Time may slip away for playa-goers in the Nevada desert at this year's Burning Man festival. However, it won't be for lack of keeping -- as long as a team of Berkeley-based scientists, artists and engineers can beat the clock.
The world's biggest time piece -- a circle 3.25 miles around and 1 mile in diameter, powered by lasers -- is the latest ambitious project by veteran Burner Jim Bowers, who built a giant project called "Eyes of Gawd" for last year's festival.
The clock won't do much good for Burners' punctuality, unless they can somehow levitate into space (ahem...). The clock will tell time by emitting lasers across the desert, so as long as someone is in a satellite, they should be able to tell time accurately to one-2,000th of a second, according to the San Jose Mercury News.
The clock's three laser hands will be beamed 40 feet over the heads of playa-goers from a tower located at the center of the Black Rock City desert. Twelve other towers -- the hour towers -- will ring the main tower. When finished by Aug. 29, the clock will be the world's biggest.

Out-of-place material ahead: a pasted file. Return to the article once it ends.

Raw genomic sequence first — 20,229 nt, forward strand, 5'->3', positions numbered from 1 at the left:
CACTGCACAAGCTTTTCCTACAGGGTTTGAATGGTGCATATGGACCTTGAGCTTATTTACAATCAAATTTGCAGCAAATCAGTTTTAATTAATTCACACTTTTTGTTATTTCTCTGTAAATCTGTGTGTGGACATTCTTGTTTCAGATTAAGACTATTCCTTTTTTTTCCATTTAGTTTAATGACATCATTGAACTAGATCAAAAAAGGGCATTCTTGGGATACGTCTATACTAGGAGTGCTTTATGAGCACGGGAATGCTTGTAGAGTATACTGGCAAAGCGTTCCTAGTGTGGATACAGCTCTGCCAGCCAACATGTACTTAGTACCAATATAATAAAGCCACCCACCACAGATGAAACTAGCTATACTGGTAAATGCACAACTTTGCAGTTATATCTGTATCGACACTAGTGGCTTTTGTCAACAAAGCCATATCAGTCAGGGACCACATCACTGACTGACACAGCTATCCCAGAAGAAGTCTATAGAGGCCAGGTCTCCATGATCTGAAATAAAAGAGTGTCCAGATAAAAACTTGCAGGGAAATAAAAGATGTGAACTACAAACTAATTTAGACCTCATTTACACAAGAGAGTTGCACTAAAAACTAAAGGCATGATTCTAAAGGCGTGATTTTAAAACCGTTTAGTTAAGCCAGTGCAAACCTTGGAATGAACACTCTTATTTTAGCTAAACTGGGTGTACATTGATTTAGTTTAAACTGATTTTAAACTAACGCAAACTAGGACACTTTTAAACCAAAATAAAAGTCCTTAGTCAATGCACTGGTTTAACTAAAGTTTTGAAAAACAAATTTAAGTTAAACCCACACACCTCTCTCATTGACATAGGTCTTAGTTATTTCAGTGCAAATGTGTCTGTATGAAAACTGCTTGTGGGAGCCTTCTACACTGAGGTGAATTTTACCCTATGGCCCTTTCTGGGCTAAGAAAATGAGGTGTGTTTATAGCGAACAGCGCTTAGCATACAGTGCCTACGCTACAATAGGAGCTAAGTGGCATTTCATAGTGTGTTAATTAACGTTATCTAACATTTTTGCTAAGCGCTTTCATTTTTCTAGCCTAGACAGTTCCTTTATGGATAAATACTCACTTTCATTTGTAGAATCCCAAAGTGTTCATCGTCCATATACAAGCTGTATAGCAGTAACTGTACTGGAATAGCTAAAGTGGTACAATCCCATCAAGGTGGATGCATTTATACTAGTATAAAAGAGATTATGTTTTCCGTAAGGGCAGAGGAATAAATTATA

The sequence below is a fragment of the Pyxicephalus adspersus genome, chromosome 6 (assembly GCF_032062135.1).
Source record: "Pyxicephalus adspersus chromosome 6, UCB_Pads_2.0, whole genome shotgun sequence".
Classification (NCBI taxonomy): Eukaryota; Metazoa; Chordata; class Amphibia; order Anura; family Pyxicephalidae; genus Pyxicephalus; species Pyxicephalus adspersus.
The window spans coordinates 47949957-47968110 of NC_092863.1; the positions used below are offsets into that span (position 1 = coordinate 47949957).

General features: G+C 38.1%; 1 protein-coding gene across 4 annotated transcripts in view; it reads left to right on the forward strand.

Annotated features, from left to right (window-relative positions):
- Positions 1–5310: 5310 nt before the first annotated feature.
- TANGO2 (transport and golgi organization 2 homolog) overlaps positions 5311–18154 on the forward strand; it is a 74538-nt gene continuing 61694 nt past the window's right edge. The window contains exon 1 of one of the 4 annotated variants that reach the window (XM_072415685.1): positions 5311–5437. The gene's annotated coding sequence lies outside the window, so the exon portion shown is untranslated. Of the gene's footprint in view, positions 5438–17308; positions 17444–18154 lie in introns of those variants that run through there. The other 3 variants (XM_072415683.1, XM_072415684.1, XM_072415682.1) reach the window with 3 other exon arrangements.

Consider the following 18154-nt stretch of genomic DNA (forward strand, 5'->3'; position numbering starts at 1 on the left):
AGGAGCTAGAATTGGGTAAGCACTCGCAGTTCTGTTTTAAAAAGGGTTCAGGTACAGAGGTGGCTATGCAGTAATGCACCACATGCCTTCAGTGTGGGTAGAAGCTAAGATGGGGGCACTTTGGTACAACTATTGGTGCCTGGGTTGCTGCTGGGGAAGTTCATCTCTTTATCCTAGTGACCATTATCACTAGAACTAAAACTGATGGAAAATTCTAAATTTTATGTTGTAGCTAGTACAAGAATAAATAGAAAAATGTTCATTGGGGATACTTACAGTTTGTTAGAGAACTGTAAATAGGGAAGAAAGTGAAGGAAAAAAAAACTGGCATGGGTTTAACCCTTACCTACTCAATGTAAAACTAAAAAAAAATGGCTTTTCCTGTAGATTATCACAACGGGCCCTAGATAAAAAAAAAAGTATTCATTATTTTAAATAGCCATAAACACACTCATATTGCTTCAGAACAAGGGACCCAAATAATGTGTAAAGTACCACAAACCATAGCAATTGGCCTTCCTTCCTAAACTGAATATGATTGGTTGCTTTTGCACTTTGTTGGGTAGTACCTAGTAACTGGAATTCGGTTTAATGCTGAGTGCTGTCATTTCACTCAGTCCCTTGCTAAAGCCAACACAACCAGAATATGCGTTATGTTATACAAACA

A hand-picked team of 67 artists are crafting the towers, Bowers said, and UC Berkeley scientists like Marc Hertlein are figuring out how to program the clock's laser-powered inner time-telling mechanism.
So even as Burners may forget where and who they are under the powerful spell of the desert, if they're high enough they'll know what time it is. But is it AM or PM?
Bowers needs a machinist to help finish the project. Such skilled artisans should contact Bowers at 916-521-4489 or firstname.lastname@example.org for information.